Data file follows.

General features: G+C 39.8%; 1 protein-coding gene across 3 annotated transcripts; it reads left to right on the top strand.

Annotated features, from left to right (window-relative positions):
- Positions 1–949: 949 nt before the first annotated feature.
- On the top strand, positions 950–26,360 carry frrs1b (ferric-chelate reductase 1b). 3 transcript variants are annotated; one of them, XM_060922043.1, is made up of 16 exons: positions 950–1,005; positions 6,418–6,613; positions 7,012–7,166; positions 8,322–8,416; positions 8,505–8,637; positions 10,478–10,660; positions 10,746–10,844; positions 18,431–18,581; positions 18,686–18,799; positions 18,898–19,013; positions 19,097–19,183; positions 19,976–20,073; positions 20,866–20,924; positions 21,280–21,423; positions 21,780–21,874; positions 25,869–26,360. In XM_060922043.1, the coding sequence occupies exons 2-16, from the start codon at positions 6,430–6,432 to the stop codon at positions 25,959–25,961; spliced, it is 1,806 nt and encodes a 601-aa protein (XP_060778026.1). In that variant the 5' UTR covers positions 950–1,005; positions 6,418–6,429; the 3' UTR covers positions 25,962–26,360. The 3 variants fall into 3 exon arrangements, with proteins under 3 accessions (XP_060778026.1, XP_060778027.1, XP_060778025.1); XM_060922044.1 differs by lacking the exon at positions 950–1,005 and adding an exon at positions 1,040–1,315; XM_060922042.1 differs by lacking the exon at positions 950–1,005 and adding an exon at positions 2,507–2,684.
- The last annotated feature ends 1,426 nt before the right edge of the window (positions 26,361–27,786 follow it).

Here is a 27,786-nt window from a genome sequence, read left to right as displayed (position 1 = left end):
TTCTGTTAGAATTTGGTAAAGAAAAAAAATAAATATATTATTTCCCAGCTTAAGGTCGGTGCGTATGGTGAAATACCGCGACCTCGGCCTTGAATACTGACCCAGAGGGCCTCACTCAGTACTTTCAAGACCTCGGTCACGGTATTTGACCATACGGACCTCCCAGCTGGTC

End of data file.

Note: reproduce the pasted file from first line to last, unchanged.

General features: G+C 39.8%; 1 protein-coding gene across 3 annotated transcripts; it reads left to right on the top strand.

Annotated features, from left to right (window-relative positions):
- Positions 1–949: 949 nt before the first annotated feature.
- On the top strand, positions 950–26,360 carry frrs1b (ferric-chelate reductase 1b). 3 transcript variants are annotated; one of them, XM_060922043.1, is made up of 16 exons: positions 950–1,005; positions 6,418–6,613; positions 7,012–7,166; positions 8,322–8,416; positions 8,505–8,637; positions 10,478–10,660; positions 10,746–10,844; positions 18,431–18,581; positions 18,686–18,799; positions 18,898–19,013; positions 19,097–19,183; positions 19,976–20,073; positions 20,866–20,924; positions 21,280–21,423; positions 21,780–21,874; positions 25,869–26,360. In XM_060922043.1, the coding sequence occupies exons 2-16, from the start codon at positions 6,430–6,432 to the stop codon at positions 25,959–25,961; spliced, it is 1,806 nt and encodes a 601-aa protein (XP_060778026.1). In that variant the 5' UTR covers positions 950–1,005; positions 6,418–6,429; the 3' UTR covers positions 25,962–26,360. The 3 variants fall into 3 exon arrangements, with proteins under 3 accessions (XP_060778026.1, XP_060778027.1, XP_060778025.1); XM_060922044.1 differs by lacking the exon at positions 950–1,005 and adding an exon at positions 1,040–1,315; XM_060922042.1 differs by lacking the exon at positions 950–1,005 and adding an exon at positions 2,507–2,684.
- The last annotated feature ends 1,426 nt before the right edge of the window (positions 26,361–27,786 follow it).

Here is a 27,786-nt window from a genome sequence, read left to right as displayed (position 1 = left end):
TTCTGTTAGAATTTGGTAAAGAAAAAAAATAAATATATTATTTCCCAGCTTAAGGTCGGTGCGTATGGTGAAATACCGCGACCTCGGCCTTGAATACTGACCCAGAGGGCCTCACTCAGTACTTTCAAGACCTCGGTCACGGTATTTGACCATACGGACCTCCCAGCTGGTC